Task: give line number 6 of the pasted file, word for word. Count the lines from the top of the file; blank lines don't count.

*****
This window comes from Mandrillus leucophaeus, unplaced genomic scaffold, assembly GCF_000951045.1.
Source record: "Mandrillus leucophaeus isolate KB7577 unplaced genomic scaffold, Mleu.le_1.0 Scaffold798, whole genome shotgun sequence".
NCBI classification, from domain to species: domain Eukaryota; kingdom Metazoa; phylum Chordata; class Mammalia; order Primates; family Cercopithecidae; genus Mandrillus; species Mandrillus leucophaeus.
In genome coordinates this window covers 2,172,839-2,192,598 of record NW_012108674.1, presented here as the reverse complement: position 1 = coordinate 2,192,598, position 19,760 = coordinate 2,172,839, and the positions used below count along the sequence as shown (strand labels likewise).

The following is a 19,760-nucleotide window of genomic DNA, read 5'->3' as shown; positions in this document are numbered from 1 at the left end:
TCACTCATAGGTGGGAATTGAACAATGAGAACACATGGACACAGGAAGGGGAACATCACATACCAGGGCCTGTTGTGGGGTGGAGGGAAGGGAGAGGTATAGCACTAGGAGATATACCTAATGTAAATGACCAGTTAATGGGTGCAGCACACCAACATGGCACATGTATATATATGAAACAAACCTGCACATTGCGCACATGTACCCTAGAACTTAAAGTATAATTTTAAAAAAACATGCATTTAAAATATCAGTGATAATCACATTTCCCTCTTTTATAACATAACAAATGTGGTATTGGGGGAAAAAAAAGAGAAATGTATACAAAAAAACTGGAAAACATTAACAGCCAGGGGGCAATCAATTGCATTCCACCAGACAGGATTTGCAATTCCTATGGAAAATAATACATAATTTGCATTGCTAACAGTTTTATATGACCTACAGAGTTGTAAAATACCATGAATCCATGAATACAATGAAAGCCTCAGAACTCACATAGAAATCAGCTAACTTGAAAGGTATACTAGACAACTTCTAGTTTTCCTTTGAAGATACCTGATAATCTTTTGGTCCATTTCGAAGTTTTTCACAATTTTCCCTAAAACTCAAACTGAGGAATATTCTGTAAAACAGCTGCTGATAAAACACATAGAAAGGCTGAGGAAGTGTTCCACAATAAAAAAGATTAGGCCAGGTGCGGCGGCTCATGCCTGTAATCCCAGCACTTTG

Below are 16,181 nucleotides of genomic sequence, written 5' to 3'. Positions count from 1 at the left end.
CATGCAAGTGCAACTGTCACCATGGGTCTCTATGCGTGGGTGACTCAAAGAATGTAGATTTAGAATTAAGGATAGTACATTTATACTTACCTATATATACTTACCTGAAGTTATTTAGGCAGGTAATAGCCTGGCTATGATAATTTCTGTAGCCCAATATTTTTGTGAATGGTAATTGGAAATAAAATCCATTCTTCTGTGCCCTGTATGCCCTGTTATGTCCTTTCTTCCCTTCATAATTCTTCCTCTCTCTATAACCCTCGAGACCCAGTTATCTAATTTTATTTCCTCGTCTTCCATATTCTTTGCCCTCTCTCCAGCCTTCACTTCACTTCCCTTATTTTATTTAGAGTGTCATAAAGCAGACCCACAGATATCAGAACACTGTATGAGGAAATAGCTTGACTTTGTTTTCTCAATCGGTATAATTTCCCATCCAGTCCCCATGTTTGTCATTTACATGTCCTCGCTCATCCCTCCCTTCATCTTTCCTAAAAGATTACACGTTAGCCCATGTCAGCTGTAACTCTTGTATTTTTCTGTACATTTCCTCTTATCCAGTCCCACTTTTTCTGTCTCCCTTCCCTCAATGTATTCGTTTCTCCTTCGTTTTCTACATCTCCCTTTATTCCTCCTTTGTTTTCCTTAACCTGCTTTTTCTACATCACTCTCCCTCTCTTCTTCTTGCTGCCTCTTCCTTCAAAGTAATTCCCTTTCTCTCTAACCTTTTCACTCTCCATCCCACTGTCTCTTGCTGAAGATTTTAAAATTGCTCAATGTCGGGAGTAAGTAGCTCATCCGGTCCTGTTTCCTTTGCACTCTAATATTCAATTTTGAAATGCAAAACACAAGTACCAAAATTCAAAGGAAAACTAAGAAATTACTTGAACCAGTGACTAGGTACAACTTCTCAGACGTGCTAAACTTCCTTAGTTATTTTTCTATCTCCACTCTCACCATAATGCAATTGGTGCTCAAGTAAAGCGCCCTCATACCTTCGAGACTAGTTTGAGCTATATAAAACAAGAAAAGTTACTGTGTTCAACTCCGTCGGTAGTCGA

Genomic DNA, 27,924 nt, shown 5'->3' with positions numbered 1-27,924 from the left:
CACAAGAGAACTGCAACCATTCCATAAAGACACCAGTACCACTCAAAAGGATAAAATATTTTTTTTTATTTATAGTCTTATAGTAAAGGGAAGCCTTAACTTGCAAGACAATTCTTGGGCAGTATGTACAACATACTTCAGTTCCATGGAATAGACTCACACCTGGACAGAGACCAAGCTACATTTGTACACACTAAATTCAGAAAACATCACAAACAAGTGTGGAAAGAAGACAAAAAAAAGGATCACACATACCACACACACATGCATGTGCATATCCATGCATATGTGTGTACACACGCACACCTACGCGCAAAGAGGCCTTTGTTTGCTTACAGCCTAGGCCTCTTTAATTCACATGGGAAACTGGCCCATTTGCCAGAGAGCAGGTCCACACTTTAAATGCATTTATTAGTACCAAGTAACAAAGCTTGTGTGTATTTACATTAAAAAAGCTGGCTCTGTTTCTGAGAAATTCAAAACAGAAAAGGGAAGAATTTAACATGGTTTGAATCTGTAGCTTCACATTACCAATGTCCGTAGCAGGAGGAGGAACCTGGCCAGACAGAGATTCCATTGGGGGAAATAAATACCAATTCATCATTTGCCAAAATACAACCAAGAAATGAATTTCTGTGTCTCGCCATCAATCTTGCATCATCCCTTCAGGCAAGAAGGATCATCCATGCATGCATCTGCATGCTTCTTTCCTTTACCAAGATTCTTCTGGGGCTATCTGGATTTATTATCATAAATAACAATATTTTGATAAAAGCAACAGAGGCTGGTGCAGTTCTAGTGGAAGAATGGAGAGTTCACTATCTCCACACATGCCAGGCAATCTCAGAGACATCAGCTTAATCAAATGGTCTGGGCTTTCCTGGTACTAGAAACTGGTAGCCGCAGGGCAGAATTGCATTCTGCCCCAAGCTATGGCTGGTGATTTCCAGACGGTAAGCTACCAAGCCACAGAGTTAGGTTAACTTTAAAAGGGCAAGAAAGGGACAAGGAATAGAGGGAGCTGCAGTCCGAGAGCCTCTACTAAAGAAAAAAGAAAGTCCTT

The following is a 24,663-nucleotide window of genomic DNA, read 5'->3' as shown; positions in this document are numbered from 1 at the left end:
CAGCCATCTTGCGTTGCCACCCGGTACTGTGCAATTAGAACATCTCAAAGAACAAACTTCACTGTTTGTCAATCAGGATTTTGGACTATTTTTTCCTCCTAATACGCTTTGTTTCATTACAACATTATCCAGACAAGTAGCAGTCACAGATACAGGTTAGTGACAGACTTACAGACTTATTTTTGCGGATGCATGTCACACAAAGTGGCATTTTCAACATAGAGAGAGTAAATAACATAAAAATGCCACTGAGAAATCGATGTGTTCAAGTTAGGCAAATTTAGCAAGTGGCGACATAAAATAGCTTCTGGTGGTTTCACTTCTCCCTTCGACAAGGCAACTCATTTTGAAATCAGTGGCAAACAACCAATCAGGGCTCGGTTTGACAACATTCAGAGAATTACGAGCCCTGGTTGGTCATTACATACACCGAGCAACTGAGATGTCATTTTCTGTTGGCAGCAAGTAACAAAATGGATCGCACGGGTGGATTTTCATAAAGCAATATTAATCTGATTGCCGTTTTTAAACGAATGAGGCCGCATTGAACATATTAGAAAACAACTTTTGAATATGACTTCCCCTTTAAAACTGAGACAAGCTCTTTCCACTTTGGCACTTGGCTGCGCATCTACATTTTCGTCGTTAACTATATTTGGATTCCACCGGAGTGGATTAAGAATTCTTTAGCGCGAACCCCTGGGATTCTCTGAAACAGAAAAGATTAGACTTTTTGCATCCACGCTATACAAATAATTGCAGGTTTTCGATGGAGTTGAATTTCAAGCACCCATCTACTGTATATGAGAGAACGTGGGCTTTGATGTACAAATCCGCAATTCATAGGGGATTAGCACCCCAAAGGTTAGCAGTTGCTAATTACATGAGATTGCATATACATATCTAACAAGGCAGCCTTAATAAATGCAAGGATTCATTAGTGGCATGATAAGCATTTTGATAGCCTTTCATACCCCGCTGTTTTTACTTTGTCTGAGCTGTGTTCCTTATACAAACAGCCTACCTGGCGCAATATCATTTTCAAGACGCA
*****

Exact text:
TCACTCATAGGTGGGAATTGAACAATGAGAACACATGGACACAGGAAGGGGAACATCACATACCAGGGCCTGTTGTGGGGTGGAGGGAAGGGAGAGGTATAGCACTAGGAGATATACCTAATGTAAATGACCAGTTAATGGGTGCAGCACACCAACATGGCACATGTATATATATGAAACAAACCTGCACATTGCGCACATGTACCCTAGAACTTAAAGTATAATTTTAAAAAAACATGCATTTAAAATATCAGTGATAATCACATTTCCCTCTTTTATAACATAACAAATGTGGTATTGGGGGAAAAAAAAGAGAAATGTATACAAAAAAACTGGAAAACATTAACAGCCAGGGGGCAATCAATTGCATTCCACCAGACAGGATTTGCAATTCCTATGGAAAATAATACATAATTTGCATTGCTAACAGTTTTATATGACCTACAGAGTTGTAAAATACCATGAATCCATGAATACAATGAAAGCCTCAGAACTCACATAGAAATCAGCTAACTTGAAAGGTATACTAGACAACTTCTAGTTTTCCTTTGAAGATACCTGATAATCTTTTGGTCCATTTCGAAGTTTTTCACAATTTTCCCTAAAACTCAAACTGAGGAATATTCTGTAAAACAGCTGCTGATAAAACACATAGAAAGGCTGAGGAAGTGTTCCACAATAAAAAAGATTAGGCCAGGTGCGGCGGCTCATGCCTGTAATCCCAGCACTTTG